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As a cyclist, you know that replacing your inner tube is an important part of cycling maintenance. Today we want to train you on How to Replace a Road Bike Inner tube.
If you neglect to replace your old inner tube and ride on it for too long, the chances are high that the tire will go flat from a puncture or another type of failure. The good news is that replacing an inner tube is actually easier than many people realize! In this blog post, we’ll cover how to replace a road bike inner tube step by step.
Bikes are a fabulous form of transportation! Not only do they keep you in shape, but they also allow you to explore your surrounding area. However, biking is not without its risks: accidents can happen anytime and anywhere.
Related article: 10 Best Road Bikes Under $2000
Fortunately, there are many ways to prevent or mitigate these incidents by taking simple precautions like wearing proper gear or knowing How to Replace a Road Bike Inner tube when needed.
Whether the bike is for yourself or someone else, this step-by-step guide should help make the process easy for any level of a bicycle rider.
If you’re looking to replace your bike inner tube, but are unsure of how to do so, we’ve laid out a step-by-step guide below. It’s not difficult and should take no more than 20-25 minutes from start to finish with minimal tools required.
Follow these steps for replacing an outer tire or inner tubes on any type of bicycle including road bikes. The following is the process for changing tires without removing the wheel (for example when inflate valve stem has been removed).
Once this is done it will be easy enough to remove the wheel if necessary in order to change both inner tubes at once by simply alternating sides.
Tools needed include rubber gloves, hand pump or compressor, cleaning supplies such as rubbing alcohol and paper. Anyway let go step by step, continue reading below…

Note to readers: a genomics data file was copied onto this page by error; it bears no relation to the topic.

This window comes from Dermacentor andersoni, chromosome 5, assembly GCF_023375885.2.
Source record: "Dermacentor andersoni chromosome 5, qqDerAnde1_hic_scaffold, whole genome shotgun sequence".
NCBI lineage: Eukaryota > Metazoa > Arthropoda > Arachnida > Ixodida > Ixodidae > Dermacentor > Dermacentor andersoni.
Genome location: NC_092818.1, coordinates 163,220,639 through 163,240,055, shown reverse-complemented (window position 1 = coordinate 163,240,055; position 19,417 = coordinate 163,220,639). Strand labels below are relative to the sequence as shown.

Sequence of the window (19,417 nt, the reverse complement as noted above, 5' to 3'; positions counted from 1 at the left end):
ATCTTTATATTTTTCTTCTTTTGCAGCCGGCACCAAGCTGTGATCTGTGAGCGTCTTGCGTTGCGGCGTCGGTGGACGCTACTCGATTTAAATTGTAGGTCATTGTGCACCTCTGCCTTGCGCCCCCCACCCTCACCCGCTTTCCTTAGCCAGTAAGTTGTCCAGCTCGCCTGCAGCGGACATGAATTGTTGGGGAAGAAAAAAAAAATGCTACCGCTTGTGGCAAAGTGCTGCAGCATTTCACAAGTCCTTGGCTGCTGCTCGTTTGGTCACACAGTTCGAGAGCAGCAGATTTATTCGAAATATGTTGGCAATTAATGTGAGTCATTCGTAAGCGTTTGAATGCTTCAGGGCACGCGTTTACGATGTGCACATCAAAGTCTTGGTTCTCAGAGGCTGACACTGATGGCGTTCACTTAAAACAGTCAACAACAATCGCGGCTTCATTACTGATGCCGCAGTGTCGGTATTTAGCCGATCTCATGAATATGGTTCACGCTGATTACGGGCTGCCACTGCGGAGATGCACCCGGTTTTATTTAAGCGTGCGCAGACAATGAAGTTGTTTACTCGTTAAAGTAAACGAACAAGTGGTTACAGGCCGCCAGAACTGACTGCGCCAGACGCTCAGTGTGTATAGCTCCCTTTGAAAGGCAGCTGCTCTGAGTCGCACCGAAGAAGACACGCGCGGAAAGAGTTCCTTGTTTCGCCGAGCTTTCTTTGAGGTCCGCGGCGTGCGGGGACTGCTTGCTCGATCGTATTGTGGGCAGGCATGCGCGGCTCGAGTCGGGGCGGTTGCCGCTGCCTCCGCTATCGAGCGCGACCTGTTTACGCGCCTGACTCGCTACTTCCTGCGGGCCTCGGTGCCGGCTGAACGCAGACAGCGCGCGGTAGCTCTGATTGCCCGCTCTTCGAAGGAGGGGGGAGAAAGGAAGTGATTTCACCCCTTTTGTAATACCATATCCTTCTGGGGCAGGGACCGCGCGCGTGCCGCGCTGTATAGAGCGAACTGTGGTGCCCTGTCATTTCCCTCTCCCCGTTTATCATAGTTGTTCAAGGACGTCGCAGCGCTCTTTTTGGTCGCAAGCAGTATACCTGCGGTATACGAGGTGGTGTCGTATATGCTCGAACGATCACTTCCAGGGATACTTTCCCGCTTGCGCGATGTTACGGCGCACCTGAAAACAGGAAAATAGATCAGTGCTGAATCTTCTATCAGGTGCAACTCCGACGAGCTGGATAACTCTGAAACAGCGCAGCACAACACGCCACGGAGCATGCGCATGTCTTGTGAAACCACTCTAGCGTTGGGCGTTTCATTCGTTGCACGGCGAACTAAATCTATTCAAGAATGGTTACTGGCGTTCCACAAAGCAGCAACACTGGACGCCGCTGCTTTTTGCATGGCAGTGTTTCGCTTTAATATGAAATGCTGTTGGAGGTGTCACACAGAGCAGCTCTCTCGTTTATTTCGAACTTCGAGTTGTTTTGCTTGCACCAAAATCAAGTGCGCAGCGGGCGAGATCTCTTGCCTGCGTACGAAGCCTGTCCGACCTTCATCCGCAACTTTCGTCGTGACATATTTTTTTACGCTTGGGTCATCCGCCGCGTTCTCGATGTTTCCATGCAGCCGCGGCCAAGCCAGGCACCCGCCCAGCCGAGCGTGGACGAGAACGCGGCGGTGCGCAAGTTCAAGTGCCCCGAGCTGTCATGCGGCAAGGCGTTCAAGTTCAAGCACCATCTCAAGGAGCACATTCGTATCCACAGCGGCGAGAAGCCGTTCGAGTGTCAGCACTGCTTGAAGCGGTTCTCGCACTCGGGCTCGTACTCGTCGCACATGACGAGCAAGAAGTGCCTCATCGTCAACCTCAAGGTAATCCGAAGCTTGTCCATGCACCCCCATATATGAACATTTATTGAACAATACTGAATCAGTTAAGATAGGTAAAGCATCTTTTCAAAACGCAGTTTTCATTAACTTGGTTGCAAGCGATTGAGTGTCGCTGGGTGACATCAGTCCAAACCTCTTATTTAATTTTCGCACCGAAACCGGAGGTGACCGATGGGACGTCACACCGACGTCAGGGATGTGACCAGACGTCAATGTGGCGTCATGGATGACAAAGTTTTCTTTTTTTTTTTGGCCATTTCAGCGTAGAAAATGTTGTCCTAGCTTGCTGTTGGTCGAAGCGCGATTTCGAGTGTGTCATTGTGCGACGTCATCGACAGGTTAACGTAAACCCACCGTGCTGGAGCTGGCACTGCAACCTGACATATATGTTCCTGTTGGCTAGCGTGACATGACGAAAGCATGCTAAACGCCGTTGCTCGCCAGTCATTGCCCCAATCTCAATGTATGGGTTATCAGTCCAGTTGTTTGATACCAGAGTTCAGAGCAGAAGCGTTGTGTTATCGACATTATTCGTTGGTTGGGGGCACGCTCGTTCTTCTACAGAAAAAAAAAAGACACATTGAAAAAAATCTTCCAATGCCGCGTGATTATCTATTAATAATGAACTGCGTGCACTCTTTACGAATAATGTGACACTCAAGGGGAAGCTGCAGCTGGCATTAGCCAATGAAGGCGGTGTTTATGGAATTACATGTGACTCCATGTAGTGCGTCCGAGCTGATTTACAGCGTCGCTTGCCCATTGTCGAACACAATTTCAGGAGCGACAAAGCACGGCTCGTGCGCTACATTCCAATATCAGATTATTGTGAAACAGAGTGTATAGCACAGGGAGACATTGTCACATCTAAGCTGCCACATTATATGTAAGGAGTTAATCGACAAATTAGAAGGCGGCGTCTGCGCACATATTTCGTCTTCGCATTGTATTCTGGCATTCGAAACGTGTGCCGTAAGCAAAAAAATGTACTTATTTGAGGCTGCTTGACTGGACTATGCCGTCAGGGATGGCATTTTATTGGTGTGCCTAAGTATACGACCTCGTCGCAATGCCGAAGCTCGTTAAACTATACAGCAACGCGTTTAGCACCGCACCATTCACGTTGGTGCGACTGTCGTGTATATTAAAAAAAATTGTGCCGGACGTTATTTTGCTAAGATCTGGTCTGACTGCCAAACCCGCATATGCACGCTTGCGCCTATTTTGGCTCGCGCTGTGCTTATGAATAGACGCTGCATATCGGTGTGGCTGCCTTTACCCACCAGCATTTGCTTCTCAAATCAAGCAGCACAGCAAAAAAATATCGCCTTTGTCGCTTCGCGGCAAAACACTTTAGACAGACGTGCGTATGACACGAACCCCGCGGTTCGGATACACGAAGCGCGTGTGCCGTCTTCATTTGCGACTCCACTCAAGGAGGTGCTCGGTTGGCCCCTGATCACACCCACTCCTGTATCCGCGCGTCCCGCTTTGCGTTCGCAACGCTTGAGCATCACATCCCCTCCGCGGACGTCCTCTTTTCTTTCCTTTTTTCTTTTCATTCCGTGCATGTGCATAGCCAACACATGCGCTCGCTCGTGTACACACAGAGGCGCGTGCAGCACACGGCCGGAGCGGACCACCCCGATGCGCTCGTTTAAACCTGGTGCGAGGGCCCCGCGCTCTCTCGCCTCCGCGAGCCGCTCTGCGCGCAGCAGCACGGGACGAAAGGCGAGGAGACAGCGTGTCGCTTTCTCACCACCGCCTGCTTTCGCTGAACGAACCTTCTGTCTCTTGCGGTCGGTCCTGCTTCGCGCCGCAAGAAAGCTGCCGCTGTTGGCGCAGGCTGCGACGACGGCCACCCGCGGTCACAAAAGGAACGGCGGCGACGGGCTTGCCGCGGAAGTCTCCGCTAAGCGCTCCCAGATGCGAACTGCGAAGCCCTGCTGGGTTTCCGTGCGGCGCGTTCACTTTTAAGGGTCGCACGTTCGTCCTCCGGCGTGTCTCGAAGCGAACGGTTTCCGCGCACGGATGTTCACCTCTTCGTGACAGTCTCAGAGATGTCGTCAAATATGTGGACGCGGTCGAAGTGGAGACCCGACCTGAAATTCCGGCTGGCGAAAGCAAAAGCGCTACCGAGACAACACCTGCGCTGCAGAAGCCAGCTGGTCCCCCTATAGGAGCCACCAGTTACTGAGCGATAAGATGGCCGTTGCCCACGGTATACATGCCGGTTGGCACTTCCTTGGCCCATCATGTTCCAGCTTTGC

Step One: Remove the road bike tire
You will first have to remove the road bike tire before having an access to the inner bike tube. You can use this step by step guide written by us on How to Change Tires on a Road Bike.
Related article: Are Wider Road Bike Tires Faster? (2021)
In Summary, you will have loosened the bolts from both sides of the tire. Then you will have to remove all the pressure inside the tire so it can be easy to remove. After you have removed the road bike tire you will have qualified for step two. Proceed below with our Guide on How to Replace a Road Bike Inner tube.
Step Two: Remove the old inner tube
Always start by removing the old inner tube. For new tires, typically there will be an arrow pointing down that tells you where to cut it open with a knife or razor blade (be sure not to damage anything else).
For older tires, find and remove any valve caps from both ends of the tire. If there are no valves on one end, then look for where the air is leaking out instead of going into your bike’s tubes. Pressing your thumb over this area should create pressure inside so if you see bubbles coming out underneath your fingers, then this is likely the leak
With either type of tire, make sure all excess air has been released before moving onto the next step.
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If you have a bike tire pump, use it to press air out of the tube then remove it from inside the wheel. Unscrew and take off both valve cores (if applicable) [image].
Sometimes one will unscrew with just your fingers while others might require a wrench or pliers depending on the type of core tool that came with your bike – be sure not to lose any pieces!